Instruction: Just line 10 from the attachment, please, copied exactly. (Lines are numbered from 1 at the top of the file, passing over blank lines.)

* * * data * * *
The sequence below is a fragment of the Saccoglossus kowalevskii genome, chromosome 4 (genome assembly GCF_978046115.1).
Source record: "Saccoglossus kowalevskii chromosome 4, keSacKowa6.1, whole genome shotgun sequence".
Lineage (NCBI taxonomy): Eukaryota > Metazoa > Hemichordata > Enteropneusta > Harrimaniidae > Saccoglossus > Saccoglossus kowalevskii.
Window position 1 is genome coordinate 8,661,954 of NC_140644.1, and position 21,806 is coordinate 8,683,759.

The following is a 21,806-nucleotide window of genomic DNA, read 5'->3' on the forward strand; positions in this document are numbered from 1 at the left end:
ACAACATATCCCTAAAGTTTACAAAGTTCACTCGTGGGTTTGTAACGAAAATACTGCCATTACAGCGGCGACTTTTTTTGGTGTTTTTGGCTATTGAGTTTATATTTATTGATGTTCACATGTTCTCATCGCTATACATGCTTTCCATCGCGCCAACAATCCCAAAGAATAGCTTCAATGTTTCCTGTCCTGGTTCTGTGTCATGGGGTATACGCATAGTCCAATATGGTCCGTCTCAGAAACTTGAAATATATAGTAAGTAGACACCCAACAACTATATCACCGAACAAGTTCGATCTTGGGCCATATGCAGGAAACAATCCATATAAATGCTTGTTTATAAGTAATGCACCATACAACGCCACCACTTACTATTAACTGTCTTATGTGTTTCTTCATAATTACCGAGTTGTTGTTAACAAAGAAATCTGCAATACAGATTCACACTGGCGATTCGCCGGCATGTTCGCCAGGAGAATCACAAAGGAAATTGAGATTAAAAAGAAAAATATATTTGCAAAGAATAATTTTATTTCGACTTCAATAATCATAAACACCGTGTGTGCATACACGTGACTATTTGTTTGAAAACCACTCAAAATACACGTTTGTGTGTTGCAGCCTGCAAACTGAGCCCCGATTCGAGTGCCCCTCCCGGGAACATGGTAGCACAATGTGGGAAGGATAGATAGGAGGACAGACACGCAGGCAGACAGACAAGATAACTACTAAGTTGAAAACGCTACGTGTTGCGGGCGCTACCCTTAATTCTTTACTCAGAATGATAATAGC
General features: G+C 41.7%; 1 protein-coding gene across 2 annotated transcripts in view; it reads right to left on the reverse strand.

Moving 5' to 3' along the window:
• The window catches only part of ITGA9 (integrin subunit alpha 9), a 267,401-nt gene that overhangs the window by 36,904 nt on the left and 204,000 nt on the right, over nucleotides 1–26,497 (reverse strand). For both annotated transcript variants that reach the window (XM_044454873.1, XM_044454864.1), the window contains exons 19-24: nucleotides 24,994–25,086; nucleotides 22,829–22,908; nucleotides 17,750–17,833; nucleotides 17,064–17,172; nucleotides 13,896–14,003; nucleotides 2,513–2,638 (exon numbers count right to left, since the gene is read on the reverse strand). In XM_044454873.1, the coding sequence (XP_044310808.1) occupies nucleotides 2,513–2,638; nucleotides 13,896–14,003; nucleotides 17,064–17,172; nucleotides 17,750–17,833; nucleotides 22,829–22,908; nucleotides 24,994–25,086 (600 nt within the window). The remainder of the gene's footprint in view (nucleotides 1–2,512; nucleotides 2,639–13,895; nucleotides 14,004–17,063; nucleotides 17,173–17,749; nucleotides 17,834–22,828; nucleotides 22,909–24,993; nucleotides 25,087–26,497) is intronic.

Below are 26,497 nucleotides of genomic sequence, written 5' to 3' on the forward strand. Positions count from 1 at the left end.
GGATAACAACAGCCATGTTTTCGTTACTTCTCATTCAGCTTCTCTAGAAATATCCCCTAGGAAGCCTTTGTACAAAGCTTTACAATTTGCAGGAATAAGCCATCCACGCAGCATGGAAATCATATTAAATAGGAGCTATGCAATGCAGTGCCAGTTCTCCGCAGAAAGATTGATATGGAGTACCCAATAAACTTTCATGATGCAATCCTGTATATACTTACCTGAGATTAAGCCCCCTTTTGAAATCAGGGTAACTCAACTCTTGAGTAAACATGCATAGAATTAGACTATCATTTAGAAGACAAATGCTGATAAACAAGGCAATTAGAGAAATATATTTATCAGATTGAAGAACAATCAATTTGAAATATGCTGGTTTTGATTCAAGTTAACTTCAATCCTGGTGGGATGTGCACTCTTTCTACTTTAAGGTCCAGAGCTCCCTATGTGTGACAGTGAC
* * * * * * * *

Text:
Below are 26,497 nucleotides of genomic sequence, written 5' to 3' on the forward strand. Positions count from 1 at the left end.